In-Sight vision systems include a camera, lens and all required hardware in a single, compact self-contained package.

The 84 x 124.7 x 61.6mm vision system (3.34 x 4.91 x 2.43in) easily fits within the tight confines of the cell.

The compact size allows for placing multiple vision systems inside the cell to capture multiple sides of the product in order to meet the tight cycle-time restrictions.

The self-contained inspection algorithms made it easy to provide the 360-degree inspection required to meet the customer’s requirements.

Cognex Easybuilder software walks the user step-by-step through the process of setting up a vision application.

Users can drop in tools simply by clicking on features of interest.

Caudrillier continued by saying: ‘Cognex provided excellent support in this application.

‘We sent it samples of the product and it helped to define the lensing and lighting solution for the application.

‘This assistance freed up our engineers to work on other aspects of the project,’ he added.

The solution developed by Universal Instruments utilises a 1500mm-wide Polaris Junior assembly cell.

The Polaris Junior cell features a three-axis gantry driven by lead screws and controlled by a Galil motion card with repeatability of 0.0004in.

An Omron programmable logic controller (PLC) defines the location and sequence of the inspection operations.

A pallet carrying the product is transferred by a conveyor to the input station of the assembly cell.

Here, a 1D barcode on the pallet is read by a barcode reader.

The barcode reader sends the part identification number to the PLC.

The PLC in turn sends the number to the factory host and obtains authorisation to process the product.

The product is then transferred to the work-in-process stop in the station.

The gantry carrying an In-Sight 5100C vision system moves into position above the product.

This vision system, as well as the others in the cell, uses an integrated spectrum ring light.

The vision system reads the 2D Data Matrix code on top of the product.

It also performs optical character verification of the text on the product.

The results are sent to the PLC and the PLC verifies that the code and characters match the information provided by the host based on the 1D barcode.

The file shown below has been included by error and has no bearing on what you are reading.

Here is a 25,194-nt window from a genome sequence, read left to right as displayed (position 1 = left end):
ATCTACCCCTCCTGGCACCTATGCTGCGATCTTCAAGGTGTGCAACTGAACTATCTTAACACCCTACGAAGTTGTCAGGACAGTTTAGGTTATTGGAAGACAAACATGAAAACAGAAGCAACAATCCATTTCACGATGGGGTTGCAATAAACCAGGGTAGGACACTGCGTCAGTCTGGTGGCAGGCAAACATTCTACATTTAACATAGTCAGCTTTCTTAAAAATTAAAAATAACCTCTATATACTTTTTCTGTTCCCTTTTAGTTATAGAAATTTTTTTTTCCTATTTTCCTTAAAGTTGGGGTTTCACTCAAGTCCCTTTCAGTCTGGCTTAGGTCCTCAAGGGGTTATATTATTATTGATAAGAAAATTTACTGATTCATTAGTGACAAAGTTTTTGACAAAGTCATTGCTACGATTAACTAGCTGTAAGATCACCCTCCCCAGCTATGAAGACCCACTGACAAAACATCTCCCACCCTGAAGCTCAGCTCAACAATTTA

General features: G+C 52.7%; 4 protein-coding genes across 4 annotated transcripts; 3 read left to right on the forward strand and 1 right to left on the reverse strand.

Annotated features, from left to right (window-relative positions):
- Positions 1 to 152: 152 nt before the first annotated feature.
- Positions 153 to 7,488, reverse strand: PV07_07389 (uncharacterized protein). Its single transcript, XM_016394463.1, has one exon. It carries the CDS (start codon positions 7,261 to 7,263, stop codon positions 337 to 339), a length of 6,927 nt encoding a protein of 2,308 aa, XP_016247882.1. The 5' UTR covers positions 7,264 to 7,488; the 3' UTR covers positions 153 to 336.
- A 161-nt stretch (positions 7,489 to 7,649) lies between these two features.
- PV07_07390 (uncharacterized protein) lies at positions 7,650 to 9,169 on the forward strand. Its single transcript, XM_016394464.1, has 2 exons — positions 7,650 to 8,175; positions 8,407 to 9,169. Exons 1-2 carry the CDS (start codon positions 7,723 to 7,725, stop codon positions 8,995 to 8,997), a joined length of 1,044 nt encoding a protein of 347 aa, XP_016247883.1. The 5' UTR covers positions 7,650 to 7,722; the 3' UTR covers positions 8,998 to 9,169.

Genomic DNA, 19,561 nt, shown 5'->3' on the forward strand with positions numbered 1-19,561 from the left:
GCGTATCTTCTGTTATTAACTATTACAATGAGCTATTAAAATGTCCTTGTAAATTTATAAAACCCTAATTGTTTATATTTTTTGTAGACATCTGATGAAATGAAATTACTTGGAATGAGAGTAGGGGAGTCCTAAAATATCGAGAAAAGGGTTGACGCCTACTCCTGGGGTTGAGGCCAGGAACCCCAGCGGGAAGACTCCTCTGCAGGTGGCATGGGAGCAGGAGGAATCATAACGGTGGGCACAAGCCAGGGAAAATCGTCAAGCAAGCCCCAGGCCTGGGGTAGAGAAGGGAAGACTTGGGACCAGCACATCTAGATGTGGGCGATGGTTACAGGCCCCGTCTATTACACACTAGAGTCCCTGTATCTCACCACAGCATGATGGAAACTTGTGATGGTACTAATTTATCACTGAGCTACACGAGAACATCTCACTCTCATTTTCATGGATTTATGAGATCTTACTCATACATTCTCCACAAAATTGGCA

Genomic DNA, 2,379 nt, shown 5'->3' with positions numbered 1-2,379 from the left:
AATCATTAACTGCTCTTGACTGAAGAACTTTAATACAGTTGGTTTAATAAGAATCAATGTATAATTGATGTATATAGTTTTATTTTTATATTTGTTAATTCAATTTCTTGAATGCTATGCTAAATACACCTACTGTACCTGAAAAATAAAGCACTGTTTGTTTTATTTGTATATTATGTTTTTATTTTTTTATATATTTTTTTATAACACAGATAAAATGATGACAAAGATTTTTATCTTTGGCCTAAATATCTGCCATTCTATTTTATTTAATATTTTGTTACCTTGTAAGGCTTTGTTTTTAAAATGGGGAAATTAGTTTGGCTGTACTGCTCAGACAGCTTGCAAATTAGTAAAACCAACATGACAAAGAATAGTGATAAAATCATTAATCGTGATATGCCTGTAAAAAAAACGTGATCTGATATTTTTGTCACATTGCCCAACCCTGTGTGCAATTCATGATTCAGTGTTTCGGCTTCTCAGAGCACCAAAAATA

In the case of a mismatch the part is rejected.

Next, a gripper on the robot arm that is offset from the camera picks up the part and holds it in position so that another 5100C vision system can inspect the signal port on the side of the product and yet another 5100C below the product can read the power port on the bottom of the product.

Each port is a custom over-moulded connector with pins contained with a shroud.

The two vision systems each use line-finder tools to find the end of the connector that serves as a reference point for subsequent operations.

Then the vision system verifies that pins and leads are present in the connector and that the pins are not bent.

The results of each inspection are sent to the PLC, which makes the decision on whether to pass or fail the part.

Based on this decision, the gantry sets the product on either a pass conveyor or a reject conveyor.

In addition, a sampling of parts that pass inspection is placed on a quality audit conveyor for manual inspection.

The results from all of the inspection operations are sent to the PLC.

The PLC then sends the information to the factory host where it is stored and can be recalled in case a question arises in the future.

The new inspection system provides a substantial improvement in accuracy relative to manual inspection.

Every automotive supplier knows the danger of shipping even one bad part to a customer and also knows that manual inspection runs the continual risk of errors.

This automotive supplier has taken action to ensure 100 per cent automated inspection of every component, virtually eliminating the possibility of errors.

In addition, machine vision provides substantial cost savings by eliminating the need for manual inspection.

The supplier plans to expand its use of machine vision in the future to ensure that it continues to exceed its customers’ expectations.